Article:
Correspondence regarding Fielding:
The following is from a letter from Charlotte Perry of Oklahoma written to Aaron T. Isaacs.
There is a Alma Lockard of Oregon whose grandfather Vincent M. Stephens, born 1858 in Jackson Co., his brother, James Buchannan Stephens, born 1856 and his sister Sarah Ellen Stephens born 1855 who married Wm. Arvine, are said to have been the illegitimate children of one Fielding Isaacs and her great grandmother Mary Jane Stephens who later married Hiram Lunsford and had a family by him. She can find no documentation so is hoping she can find someone who had heard the story, that has been passed down in this particular Isaacs family.
Many family traditions list Fielding's death between 1860 and 1870. Some claim he died during the Civil War. It is probably only wishful thinking on their part. Fielding was alive and well in 1870 living in Garrard County with an 18 year old named Jenny Johnson. He was living in Wayne County in 1880, still with Jenny.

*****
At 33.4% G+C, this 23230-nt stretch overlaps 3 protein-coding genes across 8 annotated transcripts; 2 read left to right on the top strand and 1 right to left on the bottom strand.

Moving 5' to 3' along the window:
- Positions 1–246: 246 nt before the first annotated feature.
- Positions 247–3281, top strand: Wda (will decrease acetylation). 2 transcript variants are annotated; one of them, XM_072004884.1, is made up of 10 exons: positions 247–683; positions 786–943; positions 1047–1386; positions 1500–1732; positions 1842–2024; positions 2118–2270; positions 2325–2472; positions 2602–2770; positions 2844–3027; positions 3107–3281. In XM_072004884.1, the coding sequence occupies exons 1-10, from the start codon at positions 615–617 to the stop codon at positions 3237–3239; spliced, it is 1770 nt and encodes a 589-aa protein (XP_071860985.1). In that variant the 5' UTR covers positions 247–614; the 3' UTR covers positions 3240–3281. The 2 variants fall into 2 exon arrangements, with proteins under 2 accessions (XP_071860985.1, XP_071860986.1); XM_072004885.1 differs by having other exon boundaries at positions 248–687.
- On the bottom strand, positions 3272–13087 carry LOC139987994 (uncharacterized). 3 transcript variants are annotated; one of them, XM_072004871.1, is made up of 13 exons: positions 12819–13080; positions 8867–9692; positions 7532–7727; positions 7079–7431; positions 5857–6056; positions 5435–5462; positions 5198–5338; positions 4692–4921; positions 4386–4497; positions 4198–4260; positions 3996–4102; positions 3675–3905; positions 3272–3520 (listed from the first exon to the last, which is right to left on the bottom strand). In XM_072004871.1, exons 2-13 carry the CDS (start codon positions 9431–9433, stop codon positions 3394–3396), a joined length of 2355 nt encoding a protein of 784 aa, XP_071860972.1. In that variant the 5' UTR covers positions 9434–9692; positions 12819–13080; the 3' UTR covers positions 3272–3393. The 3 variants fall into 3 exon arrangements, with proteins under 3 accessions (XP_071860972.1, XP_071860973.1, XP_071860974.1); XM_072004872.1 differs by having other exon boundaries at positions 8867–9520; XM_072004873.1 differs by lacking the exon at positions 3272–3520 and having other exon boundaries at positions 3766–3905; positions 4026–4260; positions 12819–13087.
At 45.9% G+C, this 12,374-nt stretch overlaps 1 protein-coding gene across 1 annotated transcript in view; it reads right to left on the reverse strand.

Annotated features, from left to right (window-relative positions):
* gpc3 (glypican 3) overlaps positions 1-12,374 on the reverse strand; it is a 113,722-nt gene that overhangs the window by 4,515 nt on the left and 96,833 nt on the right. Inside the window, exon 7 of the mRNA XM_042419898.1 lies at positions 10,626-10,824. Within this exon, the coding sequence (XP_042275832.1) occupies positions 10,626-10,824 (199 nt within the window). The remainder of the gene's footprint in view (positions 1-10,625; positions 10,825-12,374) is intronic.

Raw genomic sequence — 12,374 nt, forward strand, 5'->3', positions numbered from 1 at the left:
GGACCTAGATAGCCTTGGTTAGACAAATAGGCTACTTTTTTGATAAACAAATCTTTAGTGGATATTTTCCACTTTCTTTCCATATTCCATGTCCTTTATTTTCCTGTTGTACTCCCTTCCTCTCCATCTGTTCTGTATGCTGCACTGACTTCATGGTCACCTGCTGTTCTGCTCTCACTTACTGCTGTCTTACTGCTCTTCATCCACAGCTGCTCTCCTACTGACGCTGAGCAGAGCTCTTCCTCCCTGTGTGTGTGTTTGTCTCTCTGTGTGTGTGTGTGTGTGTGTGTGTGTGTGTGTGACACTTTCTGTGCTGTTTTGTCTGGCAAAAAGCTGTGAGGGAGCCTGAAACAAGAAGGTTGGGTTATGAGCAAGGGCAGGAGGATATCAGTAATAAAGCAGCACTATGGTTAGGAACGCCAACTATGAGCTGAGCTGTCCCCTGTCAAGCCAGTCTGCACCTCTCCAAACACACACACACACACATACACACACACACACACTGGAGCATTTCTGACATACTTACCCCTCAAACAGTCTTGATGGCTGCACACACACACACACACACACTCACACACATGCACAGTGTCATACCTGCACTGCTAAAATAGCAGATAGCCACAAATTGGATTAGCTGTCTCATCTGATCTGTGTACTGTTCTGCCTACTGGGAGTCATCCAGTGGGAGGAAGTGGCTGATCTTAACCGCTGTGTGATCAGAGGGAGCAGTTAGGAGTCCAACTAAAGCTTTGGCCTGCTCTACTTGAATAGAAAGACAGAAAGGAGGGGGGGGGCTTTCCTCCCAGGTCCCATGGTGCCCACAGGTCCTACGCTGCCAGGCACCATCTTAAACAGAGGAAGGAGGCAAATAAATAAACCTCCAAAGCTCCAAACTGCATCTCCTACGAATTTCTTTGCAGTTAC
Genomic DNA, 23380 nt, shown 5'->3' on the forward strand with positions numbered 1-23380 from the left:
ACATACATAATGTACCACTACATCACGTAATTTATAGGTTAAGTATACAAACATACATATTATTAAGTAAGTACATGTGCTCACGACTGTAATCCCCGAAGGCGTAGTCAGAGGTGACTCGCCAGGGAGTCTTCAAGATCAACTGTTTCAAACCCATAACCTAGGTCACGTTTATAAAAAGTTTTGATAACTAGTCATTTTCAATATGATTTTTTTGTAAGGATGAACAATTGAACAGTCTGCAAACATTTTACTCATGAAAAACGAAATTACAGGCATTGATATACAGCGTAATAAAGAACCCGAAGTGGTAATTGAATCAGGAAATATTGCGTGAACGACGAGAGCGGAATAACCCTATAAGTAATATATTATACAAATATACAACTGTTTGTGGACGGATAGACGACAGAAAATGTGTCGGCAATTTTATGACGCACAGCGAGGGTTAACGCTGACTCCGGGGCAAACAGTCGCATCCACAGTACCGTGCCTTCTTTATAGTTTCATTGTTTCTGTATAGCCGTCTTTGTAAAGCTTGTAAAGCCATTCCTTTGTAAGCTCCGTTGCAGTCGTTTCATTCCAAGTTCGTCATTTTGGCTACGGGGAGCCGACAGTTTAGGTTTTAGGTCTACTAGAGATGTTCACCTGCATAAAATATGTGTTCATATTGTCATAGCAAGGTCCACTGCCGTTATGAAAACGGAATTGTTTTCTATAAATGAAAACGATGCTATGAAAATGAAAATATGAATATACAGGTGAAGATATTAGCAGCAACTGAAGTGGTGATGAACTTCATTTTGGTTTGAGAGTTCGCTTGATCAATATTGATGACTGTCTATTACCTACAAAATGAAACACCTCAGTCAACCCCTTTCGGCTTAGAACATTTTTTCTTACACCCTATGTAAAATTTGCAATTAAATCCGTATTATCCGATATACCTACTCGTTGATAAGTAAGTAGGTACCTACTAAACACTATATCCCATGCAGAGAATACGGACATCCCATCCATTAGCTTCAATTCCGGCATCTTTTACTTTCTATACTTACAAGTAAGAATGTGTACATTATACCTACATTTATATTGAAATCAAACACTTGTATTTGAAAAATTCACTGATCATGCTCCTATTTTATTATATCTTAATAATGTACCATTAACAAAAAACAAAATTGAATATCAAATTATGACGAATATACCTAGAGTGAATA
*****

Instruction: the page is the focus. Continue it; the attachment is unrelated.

Children of Fielding and Susan Bowman
1. Cornelius "Neal" M. Isaacs was born 24 November1835. He married Margaret Pigg on 6 June 1855 in Owsley County. Margaret Pigg was the daughter of Milton and Mary Pigg. She was born 16 March 1836 and died 3 June 1919 in Estill County. During the Civil War Cornelius served in Co. D, 7th KY Infantry. He applied for an invalid pension 13 March 1880 (certificate #297690).
In addition to the family that Cornelius had with his wife Margaret, it is believed that he also had an illegitimate son with a woman named Naomah Brewer. In the Jackson County court records of October 1876, pg. 71:
Ordered by the court that Dillard Brewer, infant child of Omea Brewer deceased, above 2 years old be allowed the sum of forty-seven dollars and that Mrs. Susan Isaacs be his committee and that she take charge of said child and that she be required to treat him humanely.